“You find inspiration everywhere,” he said. “The ideas we have implement can come from anywhere. You’re always listening for insights, especially when we’re talking to our PGA professionals from around the world.

“But we have to be within the game and close to the game at all times so we hear those things.”

The objective for the staff of 15 that Bazzel now oversees is clear, he said.

“We ultimately want to have the deepest understanding of what golfers want and then also have the deepest understanding of what our brightest minds have come up with it,” he said. “Then you want to align those two things and hopefully surprise them at times.

But for all the planning and research, Bazzel says it’s sometimes the staff who ends up getting surprised, as was the case with the Spider Red mallet putter that Jason Day rode to world No. 1 and has become popular on Tour.

Day requested a few design tweaks to the original model, Bazzel said, adding that the red color choice was Day’s entirely, a decision that he says initially drew skeptical glances from the staff.

“It looked a little different and a little funny,” Bazzel said. “But then he starts make every putt on the planet and suddenly we can’t make them fast enough.

“So for all the planning we do, there are still some things you can’t plan for.”

But Bazzel said the product was ultimately a triumph for the culture of TaylorMade, where each product category has a group leader, but Bazzel said that doesn’t limit the staff’s ability to contribute across other product lines.

“Everybody fits the culture of TaylorMade, but yet is each uniquely skilled. The talent in this building is incredible and there are no egos,” he said. “We want people to feel like they can contribute anywhere at any time.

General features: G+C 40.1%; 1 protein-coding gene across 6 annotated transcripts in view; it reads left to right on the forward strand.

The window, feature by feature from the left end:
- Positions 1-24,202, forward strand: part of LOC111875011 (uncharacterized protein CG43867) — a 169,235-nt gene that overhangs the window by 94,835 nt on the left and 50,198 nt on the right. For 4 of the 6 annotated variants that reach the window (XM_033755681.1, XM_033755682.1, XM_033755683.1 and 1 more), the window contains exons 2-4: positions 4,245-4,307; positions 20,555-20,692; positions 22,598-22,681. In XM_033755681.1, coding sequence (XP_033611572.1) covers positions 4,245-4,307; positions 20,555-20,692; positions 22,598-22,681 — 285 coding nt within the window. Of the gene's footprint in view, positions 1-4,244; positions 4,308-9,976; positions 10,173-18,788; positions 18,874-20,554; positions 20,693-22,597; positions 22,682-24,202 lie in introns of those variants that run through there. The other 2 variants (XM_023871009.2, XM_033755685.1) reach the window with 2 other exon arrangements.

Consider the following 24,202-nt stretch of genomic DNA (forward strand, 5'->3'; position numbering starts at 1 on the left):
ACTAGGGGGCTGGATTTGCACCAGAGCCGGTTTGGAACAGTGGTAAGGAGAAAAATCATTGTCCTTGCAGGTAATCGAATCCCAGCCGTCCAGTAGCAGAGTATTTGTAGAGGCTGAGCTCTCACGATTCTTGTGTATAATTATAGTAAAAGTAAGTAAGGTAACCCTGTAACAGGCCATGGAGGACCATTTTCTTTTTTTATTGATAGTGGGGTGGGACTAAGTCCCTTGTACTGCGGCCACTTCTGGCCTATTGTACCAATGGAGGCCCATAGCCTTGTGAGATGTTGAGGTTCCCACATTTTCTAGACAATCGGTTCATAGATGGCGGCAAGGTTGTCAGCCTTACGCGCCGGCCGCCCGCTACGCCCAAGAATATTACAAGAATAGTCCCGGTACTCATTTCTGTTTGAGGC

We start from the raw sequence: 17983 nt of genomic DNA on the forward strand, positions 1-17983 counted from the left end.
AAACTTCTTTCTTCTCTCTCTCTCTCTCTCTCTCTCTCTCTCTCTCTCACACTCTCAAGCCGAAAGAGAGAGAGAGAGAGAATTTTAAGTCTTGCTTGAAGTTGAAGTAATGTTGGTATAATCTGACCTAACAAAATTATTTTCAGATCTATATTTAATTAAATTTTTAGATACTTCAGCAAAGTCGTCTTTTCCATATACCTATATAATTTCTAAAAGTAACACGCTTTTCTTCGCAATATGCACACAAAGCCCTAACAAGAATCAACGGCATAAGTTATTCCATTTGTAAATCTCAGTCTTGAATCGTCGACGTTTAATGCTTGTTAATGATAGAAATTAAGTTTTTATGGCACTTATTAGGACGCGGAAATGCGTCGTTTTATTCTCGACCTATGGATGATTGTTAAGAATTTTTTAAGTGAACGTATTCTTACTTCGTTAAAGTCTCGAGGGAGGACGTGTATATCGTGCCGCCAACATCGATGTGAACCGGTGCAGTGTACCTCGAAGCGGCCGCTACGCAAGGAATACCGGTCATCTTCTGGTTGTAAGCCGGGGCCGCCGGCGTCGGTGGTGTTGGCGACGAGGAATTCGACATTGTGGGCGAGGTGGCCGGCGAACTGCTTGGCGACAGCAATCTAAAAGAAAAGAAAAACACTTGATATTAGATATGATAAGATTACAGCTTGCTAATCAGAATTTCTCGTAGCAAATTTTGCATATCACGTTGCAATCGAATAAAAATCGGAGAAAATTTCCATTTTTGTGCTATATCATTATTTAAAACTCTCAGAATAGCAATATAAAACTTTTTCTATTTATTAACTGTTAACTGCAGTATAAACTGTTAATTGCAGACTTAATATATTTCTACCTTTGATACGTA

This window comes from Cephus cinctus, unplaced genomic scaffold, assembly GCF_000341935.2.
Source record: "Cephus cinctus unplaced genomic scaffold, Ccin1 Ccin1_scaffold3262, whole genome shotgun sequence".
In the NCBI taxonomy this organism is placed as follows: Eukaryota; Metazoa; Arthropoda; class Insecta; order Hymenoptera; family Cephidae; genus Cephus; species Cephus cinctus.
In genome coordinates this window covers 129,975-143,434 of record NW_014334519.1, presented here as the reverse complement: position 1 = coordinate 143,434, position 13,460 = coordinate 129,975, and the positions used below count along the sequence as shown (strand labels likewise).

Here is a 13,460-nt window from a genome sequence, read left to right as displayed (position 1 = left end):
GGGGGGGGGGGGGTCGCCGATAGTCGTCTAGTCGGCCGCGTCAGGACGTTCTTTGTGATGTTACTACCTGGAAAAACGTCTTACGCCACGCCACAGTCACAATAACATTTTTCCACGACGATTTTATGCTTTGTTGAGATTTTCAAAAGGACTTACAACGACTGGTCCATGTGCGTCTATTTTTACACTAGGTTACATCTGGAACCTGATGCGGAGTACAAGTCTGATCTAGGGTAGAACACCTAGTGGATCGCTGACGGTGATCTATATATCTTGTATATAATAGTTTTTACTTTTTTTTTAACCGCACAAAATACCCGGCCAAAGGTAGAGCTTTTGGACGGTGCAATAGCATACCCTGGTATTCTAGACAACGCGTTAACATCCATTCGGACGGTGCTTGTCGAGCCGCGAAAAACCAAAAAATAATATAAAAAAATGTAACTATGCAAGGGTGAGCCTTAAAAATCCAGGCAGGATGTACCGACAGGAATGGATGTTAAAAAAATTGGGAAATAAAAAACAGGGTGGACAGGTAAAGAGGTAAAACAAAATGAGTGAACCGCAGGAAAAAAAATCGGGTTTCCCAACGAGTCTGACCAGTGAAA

“We’re always willing to help each other because we’re all ultimately going after the same thing, which is to create the best-performing, hottest golf products on the planet.”

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SD Tourism: Touring TaylorMade and the Other Golf Equipment Companies in Carlsbad


Editor’s note: This post is part of an occasional series for the San Diego Tourism Authority. I’ll post the link after it goes live at

As the home of the headquarters of TaylorMade Golf, Callaway and Cobra, Carlsbad is akin to the Silicon Valley of the golf equipment industry.

The game-changing birth of the metal wood occurred in Carlsbad and those companies been leading the technology boom that has revolutionized the game ever since.

Carlsbad presents a rare opportunity to visit all three of these influential brands at once. They are all headquartered within a few miles of each other.